Cebu "Craft Beer" City

Cebu "Craft Beer" City

My second visit to the Queen City of the South, better known as Cebu City, was longer and more memorable than the first. I had craft beers in a converted shipping container, lectured at a university and visited the digital newsroom of a national newspaper.

In the process, I learned that Cebu City is not Davao City. Some say Davao is becoming Cebu, in terms of traffic congestion and construction. And according to popular opinion, that’s not a good thing. The language spoken is similar, although in Davao the Visayan is commonly mixed with the national language, Tagalog.

Amazon family

I found the contrast between rich and poor even more stark in Cebu than in Davao. More shanty towns, but also more flashy high-rise office buildings. And then that Ayala mall in the business district. Holy cow, that has to be the most lavish shopping village on steroids I’ve seen in my entire life. It took Sophie and me almost half an hour to pick a restaurant among dozens of dining options available in the mall.

It was a great honor (and a lot of fun) to give a guest lecture about corporate communications at University of San Carlos – Cebu for students of the School of Arts and Sciences (Department of Communications, Linguistics and Literature).

Pretty much next to Ayala there’s a big office complex owned by Amazon. It’s all virtual assistants and call center operators in there. It’s basically a shell of a company. I wander if the young Filipinos working there actually feel part of the gigantic Amazon family. Perhaps they’re allowed a monthly team lunch, all modest expenses paid.

But all sarcasm aside, I kind of liked the “easiness” of Cebu. There are more foreigners there, which makes you feel less of a “Joe.” Also, did I mention they have craft breweries? But getting around town is no picnic. It took us close to an hour and a half from downtown to get to the University of San Carlos where I lectured. On the way there we stopped for a big cardboard box container of fresh coffee from Starbucks to surprise the students with. I’d never seen anything like it. It took forever, but we arrived at the university in time for class, the brew safely stored in the back.

Pretty partisan

The students had made a tarpaulin with a huge picture of sunglass wearing me that was hanging next to the door of their classroom. It was a nice gesture that I wasn’t expecting at all. I talked for 45 minutes about my experiences with corporate communications and then had a lively Q&A for another 20 minutes or so. I really liked it and I’m actually looking into opportunities to lecture more often.

From the university we drove straight to the digital newsroom of national newspaper Sun.Star to have a meeting with Maria Cabaero, editor-in-chief of the Sun.Star Network Exchange. We talked about her paper’s community news network approach and what it’s like to do journalism in the Philippines. As someone who’s writing and trying to get some of that stuff published, it was very interesting and enlightening to sit down and talk with such a seasoned journalist who knows the media landscape in the Philippines so well.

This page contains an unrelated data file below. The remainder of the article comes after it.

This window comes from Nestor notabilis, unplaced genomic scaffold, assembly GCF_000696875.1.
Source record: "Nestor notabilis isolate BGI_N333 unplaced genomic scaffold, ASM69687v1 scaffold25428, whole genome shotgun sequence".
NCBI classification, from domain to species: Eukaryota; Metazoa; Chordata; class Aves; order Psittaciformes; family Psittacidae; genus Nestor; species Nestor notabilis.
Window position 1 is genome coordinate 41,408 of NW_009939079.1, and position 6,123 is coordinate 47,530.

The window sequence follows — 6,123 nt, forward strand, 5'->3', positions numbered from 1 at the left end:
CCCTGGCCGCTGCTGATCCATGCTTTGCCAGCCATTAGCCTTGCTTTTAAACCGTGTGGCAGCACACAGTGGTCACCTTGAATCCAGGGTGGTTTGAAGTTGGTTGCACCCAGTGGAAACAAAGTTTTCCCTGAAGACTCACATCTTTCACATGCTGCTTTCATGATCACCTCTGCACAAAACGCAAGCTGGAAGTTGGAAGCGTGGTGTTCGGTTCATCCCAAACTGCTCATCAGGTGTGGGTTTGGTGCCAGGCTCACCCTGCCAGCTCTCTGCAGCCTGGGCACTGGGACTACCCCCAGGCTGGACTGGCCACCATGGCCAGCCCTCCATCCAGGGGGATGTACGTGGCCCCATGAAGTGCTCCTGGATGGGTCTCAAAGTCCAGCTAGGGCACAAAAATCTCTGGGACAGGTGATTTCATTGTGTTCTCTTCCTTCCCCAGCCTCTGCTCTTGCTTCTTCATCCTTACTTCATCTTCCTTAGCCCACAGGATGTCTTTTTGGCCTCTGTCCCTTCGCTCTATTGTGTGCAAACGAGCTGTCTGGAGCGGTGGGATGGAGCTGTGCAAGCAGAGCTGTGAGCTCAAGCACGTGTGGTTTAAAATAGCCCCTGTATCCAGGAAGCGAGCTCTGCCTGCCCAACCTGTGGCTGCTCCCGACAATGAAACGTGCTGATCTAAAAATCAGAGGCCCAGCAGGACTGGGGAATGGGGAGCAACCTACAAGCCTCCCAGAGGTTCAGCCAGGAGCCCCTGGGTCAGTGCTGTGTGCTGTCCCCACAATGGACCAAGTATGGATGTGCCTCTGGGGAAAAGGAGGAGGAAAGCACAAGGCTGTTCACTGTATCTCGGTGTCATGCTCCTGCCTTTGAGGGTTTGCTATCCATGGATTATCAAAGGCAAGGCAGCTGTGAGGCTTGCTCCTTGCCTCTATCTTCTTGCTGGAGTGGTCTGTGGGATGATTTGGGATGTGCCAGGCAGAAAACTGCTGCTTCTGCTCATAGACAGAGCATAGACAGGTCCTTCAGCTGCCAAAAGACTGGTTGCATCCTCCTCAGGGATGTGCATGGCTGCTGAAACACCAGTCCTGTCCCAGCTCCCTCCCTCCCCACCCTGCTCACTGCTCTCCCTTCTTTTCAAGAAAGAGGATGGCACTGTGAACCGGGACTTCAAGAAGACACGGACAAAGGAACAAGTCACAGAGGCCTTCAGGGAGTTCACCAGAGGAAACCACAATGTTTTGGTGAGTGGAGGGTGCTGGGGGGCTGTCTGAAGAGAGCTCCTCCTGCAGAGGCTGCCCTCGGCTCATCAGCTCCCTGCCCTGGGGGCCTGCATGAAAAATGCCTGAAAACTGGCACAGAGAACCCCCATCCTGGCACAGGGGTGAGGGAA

From what I’ve seen so far, my impression of that media landscape is that there are many different outlets, but not a lot of different perspectives. Papers, TV and radio stations are generally pretty partisan and it’s difficult to find biasfree, hard-hitting, investigative journalism. This year, the Philippines, “despite being touted as the country with the freest and liveliest press in Asia,” sank in the World Press Freedom Index. It’s now 133rd out of the 180 countries on the list. Globally, the press and news outlets in general are in a tough spot due to declining readership and changing business models. In the Philippines, the added burden is not knowing whether you’re actually safe to do your job.

In Cebu, I got the chance to visit the digital newsroom of Filipino newspaper Sun.Star. Not only that, I was able to talk to Maria Lourdes “Nini” Cabaero, editor-in-chief of the Sun.Star Network Exchange (Sunnex). I learned a lot about Sun.Star’s community news network approach and the changing media landscape in the Philippines.

Progress from a distance

On our last day in Cebu we stopped for a traditional lechon (roasted pork) lunch at a little roadside restaurant. The owner was surprised Sophie and I dug in using our hands – like everyone else. Together with rice and papaya salad, it was a hearty meal that stayed with me well past dinner time. I do get the appeal of lechon, but as with durian fruit, I’m not sure I’ll try it again. Some things are best enjoyed just the one time.

Landing in Davao felt a little bit like coming home. I’ll definitely return to Cebu, probably more than once. However, Davao, to me at least, still seems to have more of a soul. Holding on to that spirit, while at the same time creating opportunities for everyone’s benefit, will be the city’s – and region’s – principal challenge. I’ll observe the progress from a distance, but not too far to see.

And finally, could someone please look into opening a craft brewery in Davao already!?

This nondescript microbrewery called “Turning Wheels” in Cebu City uses shipping containers to create a cool pop-up store vibe. A sucker for IPAs, I had to try one they had on tap. Did NOT disappoint!
One Response
  1. Shopping village on steroids ? wat een leuk artikel. Het voelde persoonlijker, mede door de grapjes en “lossere” zinnen als je begrijpt wat ik bedoel. Zeker de zin waar je mee afsluit hihi?

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